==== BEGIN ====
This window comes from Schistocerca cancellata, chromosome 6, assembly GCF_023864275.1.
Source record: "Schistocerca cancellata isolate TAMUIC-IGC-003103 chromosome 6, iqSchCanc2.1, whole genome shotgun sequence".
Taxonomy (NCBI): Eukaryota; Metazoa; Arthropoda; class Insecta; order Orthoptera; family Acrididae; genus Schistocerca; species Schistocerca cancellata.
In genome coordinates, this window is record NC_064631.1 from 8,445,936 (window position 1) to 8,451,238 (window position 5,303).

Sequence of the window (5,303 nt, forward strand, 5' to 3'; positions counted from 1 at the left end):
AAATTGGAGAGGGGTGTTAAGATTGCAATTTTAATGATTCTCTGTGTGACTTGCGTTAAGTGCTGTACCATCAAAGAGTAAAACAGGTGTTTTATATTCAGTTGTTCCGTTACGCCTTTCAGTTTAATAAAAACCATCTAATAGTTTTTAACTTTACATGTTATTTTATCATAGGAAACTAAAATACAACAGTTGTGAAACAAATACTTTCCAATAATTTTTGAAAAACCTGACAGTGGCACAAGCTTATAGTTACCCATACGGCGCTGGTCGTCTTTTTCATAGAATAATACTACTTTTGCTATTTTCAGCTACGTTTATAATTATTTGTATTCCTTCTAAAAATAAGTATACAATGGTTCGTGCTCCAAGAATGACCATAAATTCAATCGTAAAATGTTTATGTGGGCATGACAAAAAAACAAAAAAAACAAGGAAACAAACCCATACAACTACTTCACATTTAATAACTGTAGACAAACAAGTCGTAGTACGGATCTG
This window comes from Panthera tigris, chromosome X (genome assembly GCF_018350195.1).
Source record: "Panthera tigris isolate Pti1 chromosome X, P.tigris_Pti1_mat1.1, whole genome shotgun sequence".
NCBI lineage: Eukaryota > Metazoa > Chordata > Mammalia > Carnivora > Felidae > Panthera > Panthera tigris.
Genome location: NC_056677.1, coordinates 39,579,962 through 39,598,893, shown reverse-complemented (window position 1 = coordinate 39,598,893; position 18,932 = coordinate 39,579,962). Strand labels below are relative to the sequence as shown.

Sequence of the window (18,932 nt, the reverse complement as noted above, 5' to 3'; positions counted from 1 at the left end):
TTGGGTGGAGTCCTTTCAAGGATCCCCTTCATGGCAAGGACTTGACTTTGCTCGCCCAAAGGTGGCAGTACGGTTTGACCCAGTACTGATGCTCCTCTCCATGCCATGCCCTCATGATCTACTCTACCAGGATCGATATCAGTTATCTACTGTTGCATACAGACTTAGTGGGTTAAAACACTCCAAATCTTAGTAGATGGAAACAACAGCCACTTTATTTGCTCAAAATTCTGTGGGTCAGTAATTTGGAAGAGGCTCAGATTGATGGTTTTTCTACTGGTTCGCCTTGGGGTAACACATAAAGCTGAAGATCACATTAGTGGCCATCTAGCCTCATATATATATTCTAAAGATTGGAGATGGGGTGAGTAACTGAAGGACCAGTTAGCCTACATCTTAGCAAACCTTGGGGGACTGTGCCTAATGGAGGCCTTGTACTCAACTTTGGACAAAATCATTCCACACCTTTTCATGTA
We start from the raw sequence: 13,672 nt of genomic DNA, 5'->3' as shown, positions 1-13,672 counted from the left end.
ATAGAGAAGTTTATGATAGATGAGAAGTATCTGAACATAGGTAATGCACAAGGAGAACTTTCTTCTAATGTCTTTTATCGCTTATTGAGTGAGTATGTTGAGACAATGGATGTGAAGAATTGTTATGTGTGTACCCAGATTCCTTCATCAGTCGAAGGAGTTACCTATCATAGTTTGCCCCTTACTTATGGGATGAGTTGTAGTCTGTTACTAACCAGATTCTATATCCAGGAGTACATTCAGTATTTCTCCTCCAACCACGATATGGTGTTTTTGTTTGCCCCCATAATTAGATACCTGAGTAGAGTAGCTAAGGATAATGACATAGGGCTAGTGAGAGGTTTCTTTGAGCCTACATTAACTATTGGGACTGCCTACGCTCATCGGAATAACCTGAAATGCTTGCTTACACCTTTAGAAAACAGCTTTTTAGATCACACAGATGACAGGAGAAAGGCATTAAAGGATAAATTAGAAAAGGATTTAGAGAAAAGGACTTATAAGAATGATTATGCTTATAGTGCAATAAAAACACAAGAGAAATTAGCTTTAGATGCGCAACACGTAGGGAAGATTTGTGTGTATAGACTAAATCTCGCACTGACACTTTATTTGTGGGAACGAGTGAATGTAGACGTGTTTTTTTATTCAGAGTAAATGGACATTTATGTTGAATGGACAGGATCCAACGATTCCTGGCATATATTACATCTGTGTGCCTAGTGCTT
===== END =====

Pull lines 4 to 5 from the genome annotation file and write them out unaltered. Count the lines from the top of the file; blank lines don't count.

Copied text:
In genome coordinates, this window is record NC_064631.1 from 8,445,936 (window position 1) to 8,451,238 (window position 5,303).

Sequence of the window (5,303 nt, forward strand, 5' to 3'; positions counted from 1 at the left end):